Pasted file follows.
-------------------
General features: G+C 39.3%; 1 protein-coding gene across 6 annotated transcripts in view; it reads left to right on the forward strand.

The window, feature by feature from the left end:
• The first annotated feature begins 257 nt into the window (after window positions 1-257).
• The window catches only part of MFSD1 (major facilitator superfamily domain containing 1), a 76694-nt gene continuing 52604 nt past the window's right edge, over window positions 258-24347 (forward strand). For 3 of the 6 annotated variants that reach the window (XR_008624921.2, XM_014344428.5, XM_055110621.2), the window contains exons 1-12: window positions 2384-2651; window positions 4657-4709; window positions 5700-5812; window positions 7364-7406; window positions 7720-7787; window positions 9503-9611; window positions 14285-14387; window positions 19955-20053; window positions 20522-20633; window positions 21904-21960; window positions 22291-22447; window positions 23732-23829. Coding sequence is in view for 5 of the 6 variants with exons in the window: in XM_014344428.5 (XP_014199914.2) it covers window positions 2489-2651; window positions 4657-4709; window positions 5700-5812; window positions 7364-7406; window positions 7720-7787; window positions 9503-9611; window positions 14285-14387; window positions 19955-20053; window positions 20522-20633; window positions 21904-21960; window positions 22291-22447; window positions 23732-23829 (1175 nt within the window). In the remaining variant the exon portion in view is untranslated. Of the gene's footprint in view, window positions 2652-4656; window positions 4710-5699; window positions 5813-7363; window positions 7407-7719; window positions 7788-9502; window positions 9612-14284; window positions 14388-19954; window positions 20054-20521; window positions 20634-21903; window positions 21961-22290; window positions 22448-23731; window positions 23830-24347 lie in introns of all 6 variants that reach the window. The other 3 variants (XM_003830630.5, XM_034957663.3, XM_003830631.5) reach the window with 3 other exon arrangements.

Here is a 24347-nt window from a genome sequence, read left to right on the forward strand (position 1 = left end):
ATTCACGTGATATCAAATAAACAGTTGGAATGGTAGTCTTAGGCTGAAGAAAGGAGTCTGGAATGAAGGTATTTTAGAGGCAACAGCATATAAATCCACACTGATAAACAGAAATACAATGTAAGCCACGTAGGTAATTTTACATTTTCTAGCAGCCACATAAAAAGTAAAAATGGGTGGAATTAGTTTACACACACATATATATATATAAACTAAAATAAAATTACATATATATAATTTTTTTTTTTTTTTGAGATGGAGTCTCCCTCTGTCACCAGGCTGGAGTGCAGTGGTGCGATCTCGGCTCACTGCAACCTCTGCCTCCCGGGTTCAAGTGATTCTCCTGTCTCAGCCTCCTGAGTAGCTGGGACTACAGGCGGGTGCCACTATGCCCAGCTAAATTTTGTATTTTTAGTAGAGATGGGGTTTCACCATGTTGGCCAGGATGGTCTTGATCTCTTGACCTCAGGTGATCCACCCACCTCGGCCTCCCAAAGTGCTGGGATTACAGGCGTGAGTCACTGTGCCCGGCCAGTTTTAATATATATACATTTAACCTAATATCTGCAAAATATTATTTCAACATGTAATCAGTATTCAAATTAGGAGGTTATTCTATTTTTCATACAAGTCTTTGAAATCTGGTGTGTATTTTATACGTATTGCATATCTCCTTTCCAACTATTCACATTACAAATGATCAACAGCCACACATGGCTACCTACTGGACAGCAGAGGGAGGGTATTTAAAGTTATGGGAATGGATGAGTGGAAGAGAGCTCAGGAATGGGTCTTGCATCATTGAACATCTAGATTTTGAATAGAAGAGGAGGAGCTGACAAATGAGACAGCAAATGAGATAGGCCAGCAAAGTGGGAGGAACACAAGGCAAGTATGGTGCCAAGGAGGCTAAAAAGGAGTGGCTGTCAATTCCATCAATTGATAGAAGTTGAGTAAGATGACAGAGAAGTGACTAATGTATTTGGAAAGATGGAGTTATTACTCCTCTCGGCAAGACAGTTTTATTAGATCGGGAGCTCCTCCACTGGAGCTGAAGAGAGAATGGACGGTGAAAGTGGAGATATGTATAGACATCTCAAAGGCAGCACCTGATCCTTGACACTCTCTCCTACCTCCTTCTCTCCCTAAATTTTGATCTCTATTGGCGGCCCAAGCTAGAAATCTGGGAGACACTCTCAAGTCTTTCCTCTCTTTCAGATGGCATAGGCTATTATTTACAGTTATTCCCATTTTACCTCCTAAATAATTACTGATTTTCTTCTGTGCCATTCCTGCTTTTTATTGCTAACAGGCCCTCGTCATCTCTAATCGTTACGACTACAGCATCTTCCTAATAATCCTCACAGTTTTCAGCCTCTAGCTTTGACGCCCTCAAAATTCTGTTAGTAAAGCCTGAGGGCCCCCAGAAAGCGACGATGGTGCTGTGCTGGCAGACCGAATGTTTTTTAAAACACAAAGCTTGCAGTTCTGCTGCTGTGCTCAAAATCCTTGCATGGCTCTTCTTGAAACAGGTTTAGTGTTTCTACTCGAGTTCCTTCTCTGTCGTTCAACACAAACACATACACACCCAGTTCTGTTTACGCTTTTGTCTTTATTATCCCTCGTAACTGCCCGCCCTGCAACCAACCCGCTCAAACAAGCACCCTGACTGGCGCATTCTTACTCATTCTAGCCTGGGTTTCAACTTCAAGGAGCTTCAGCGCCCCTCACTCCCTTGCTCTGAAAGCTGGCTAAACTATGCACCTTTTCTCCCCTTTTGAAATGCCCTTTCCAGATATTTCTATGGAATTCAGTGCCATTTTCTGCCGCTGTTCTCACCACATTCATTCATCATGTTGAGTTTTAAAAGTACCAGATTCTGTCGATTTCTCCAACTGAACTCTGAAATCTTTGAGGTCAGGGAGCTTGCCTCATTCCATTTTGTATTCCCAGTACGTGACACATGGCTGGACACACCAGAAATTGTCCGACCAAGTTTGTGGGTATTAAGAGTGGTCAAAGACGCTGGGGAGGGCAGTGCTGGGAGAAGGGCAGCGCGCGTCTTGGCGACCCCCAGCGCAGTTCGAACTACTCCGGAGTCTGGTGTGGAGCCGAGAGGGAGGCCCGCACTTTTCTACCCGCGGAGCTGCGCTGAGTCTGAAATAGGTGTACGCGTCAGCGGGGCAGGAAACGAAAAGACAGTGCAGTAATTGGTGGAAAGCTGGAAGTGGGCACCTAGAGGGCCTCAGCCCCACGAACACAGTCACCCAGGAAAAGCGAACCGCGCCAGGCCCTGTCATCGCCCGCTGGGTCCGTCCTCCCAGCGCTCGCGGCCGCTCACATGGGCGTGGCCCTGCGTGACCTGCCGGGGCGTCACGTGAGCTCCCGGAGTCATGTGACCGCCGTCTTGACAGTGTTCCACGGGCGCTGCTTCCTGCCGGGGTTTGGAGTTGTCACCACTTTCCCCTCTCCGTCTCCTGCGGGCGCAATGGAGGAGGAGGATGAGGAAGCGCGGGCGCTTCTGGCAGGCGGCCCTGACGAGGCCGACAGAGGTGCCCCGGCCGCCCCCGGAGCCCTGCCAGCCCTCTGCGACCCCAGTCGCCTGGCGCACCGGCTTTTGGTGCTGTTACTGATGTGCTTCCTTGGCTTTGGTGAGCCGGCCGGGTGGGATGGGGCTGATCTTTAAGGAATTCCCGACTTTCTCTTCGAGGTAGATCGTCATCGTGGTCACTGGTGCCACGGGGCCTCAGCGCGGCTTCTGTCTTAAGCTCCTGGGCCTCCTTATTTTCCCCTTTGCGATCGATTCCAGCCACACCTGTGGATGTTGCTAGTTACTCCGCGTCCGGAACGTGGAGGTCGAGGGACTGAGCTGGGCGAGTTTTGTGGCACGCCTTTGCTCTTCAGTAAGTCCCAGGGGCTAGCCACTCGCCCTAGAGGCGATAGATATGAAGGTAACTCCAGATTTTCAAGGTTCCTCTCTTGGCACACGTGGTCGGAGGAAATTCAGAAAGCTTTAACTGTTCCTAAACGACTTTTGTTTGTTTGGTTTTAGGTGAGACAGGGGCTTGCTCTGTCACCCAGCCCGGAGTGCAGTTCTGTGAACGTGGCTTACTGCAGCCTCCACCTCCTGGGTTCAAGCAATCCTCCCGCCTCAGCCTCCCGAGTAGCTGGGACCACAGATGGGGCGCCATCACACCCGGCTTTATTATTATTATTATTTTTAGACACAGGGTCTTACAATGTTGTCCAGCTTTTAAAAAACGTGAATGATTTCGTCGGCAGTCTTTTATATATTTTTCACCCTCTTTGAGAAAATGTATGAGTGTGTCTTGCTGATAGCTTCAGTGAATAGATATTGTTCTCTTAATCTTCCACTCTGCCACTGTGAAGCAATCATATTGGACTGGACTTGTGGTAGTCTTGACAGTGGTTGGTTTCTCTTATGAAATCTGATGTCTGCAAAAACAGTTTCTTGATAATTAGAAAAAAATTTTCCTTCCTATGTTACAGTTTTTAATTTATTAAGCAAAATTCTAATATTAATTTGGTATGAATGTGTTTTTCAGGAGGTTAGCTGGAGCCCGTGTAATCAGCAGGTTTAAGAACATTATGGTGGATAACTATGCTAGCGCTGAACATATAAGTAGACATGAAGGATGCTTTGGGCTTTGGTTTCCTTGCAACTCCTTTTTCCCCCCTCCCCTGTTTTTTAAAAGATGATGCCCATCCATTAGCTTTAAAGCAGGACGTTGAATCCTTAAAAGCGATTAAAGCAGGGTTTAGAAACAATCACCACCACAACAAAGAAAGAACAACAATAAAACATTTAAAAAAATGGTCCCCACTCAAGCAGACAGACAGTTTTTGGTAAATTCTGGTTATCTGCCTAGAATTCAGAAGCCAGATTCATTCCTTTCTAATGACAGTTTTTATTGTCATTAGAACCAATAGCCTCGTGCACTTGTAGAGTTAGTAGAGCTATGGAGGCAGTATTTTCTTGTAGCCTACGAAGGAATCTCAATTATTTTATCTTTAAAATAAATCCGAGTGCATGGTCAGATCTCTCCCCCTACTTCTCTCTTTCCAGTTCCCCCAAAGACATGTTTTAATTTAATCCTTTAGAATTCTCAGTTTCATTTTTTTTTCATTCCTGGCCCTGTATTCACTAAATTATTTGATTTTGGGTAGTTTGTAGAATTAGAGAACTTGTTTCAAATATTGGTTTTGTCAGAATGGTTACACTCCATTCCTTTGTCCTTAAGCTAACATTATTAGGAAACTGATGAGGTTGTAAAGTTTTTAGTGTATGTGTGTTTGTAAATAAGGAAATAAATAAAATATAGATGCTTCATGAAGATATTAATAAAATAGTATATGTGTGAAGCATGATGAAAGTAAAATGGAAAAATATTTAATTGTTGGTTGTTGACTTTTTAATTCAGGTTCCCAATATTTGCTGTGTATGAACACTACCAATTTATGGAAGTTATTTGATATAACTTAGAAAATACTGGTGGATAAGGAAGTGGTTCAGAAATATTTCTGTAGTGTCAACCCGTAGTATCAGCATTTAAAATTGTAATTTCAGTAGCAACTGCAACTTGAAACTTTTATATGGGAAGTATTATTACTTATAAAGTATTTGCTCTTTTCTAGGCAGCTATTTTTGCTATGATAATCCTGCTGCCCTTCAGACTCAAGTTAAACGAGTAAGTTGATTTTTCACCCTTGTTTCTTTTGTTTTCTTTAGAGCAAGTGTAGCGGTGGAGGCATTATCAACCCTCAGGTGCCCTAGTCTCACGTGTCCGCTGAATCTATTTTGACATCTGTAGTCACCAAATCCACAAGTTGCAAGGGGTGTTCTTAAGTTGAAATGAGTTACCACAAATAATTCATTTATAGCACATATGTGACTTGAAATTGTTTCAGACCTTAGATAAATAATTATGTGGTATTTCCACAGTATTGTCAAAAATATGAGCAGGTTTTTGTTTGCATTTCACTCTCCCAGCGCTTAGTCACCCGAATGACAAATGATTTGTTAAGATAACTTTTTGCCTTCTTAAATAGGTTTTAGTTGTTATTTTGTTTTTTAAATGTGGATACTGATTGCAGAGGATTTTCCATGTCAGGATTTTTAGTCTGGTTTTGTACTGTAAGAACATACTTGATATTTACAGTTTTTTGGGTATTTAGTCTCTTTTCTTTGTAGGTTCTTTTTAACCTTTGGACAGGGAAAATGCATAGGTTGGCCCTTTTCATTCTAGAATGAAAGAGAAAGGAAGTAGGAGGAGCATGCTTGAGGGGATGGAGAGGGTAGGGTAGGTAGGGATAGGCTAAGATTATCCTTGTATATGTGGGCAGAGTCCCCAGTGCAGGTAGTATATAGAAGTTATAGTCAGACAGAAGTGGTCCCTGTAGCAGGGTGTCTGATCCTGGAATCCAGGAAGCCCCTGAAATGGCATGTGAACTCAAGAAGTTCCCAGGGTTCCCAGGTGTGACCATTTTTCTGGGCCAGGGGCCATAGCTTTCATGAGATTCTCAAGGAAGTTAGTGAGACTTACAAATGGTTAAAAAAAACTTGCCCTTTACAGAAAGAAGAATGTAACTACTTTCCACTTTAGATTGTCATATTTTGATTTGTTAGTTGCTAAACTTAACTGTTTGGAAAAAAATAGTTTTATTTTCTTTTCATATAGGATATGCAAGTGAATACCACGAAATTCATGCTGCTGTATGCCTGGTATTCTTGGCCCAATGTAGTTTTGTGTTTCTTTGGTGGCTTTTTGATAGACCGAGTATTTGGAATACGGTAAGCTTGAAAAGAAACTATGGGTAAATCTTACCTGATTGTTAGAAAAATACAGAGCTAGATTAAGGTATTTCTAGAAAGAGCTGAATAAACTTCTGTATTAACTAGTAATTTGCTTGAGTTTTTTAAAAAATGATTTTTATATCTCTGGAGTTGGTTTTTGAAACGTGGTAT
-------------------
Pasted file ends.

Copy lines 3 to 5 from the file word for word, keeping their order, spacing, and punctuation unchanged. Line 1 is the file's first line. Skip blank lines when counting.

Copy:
• The first annotated feature begins 257 nt into the window (after window positions 1-257).
• The window catches only part of MFSD1 (major facilitator superfamily domain containing 1), a 76694-nt gene continuing 52604 nt past the window's right edge, over window positions 258-24347 (forward strand). For 3 of the 6 annotated variants that reach the window (XR_008624921.2, XM_014344428.5, XM_055110621.2), the window contains exons 1-12: window positions 2384-2651; window positions 4657-4709; window positions 5700-5812; window positions 7364-7406; window positions 7720-7787; window positions 9503-9611; window positions 14285-14387; window positions 19955-20053; window positions 20522-20633; window positions 21904-21960; window positions 22291-22447; window positions 23732-23829. Coding sequence is in view for 5 of the 6 variants with exons in the window: in XM_014344428.5 (XP_014199914.2) it covers window positions 2489-2651; window positions 4657-4709; window positions 5700-5812; window positions 7364-7406; window positions 7720-7787; window positions 9503-9611; window positions 14285-14387; window positions 19955-20053; window positions 20522-20633; window positions 21904-21960; window positions 22291-22447; window positions 23732-23829 (1175 nt within the window). In the remaining variant the exon portion in view is untranslated. Of the gene's footprint in view, window positions 2652-4656; window positions 4710-5699; window positions 5813-7363; window positions 7407-7719; window positions 7788-9502; window positions 9612-14284; window positions 14388-19954; window positions 20054-20521; window positions 20634-21903; window positions 21961-22290; window positions 22448-23731; window positions 23830-24347 lie in introns of all 6 variants that reach the window. The other 3 variants (XM_003830630.5, XM_034957663.3, XM_003830631.5) reach the window with 3 other exon arrangements.

Here is a 24347-nt window from a genome sequence, read left to right on the forward strand (position 1 = left end):